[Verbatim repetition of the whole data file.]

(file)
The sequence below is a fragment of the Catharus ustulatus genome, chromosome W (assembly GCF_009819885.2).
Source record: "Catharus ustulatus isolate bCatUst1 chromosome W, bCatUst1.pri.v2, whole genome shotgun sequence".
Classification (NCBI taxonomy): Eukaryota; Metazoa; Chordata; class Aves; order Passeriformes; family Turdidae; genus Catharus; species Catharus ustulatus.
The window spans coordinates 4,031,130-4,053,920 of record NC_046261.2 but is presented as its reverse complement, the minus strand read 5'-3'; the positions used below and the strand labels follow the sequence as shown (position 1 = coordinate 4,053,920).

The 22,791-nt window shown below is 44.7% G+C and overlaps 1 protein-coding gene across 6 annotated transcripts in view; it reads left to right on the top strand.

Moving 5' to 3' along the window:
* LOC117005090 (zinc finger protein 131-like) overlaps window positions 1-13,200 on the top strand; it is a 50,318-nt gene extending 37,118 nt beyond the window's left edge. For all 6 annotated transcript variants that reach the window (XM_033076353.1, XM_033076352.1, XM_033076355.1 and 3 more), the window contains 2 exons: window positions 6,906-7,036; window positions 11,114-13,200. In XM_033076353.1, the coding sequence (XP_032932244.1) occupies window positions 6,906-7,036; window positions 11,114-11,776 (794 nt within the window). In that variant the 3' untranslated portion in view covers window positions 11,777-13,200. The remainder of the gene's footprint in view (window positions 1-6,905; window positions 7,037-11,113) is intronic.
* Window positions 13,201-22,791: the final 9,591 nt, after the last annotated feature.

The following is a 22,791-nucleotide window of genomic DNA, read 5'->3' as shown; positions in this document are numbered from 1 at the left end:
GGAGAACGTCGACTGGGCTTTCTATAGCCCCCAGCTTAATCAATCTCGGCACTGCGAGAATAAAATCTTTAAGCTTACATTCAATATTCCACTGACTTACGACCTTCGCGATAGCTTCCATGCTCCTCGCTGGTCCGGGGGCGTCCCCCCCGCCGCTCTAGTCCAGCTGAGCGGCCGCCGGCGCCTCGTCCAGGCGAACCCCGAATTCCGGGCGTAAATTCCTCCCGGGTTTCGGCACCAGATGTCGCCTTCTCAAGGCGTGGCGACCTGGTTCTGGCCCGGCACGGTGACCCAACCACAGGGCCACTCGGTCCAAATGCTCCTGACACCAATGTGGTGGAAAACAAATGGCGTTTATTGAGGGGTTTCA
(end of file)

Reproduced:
The sequence below is a fragment of the Catharus ustulatus genome, chromosome W (assembly GCF_009819885.2).
Source record: "Catharus ustulatus isolate bCatUst1 chromosome W, bCatUst1.pri.v2, whole genome shotgun sequence".
Classification (NCBI taxonomy): Eukaryota; Metazoa; Chordata; class Aves; order Passeriformes; family Turdidae; genus Catharus; species Catharus ustulatus.
The window spans coordinates 4,031,130-4,053,920 of record NC_046261.2 but is presented as its reverse complement, the minus strand read 5'-3'; the positions used below and the strand labels follow the sequence as shown (position 1 = coordinate 4,053,920).

The 22,791-nt window shown below is 44.7% G+C and overlaps 1 protein-coding gene across 6 annotated transcripts in view; it reads left to right on the top strand.

Moving 5' to 3' along the window:
* LOC117005090 (zinc finger protein 131-like) overlaps window positions 1-13,200 on the top strand; it is a 50,318-nt gene extending 37,118 nt beyond the window's left edge. For all 6 annotated transcript variants that reach the window (XM_033076353.1, XM_033076352.1, XM_033076355.1 and 3 more), the window contains 2 exons: window positions 6,906-7,036; window positions 11,114-13,200. In XM_033076353.1, the coding sequence (XP_032932244.1) occupies window positions 6,906-7,036; window positions 11,114-11,776 (794 nt within the window). In that variant the 3' untranslated portion in view covers window positions 11,777-13,200. The remainder of the gene's footprint in view (window positions 1-6,905; window positions 7,037-11,113) is intronic.
* Window positions 13,201-22,791: the final 9,591 nt, after the last annotated feature.

The following is a 22,791-nucleotide window of genomic DNA, read 5'->3' as shown; positions in this document are numbered from 1 at the left end:
GGAGAACGTCGACTGGGCTTTCTATAGCCCCCAGCTTAATCAATCTCGGCACTGCGAGAATAAAATCTTTAAGCTTACATTCAATATTCCACTGACTTACGACCTTCGCGATAGCTTCCATGCTCCTCGCTGGTCCGGGGGCGTCCCCCCCGCCGCTCTAGTCCAGCTGAGCGGCCGCCGGCGCCTCGTCCAGGCGAACCCCGAATTCCGGGCGTAAATTCCTCCCGGGTTTCGGCACCAGATGTCGCCTTCTCAAGGCGTGGCGACCTGGTTCTGGCCCGGCACGGTGACCCAACCACAGGGCCACTCGGTCCAAATGCTCCTGACACCAATGTGGTGGAAAACAAATGGCGTTTATTGAGGGGTTTCA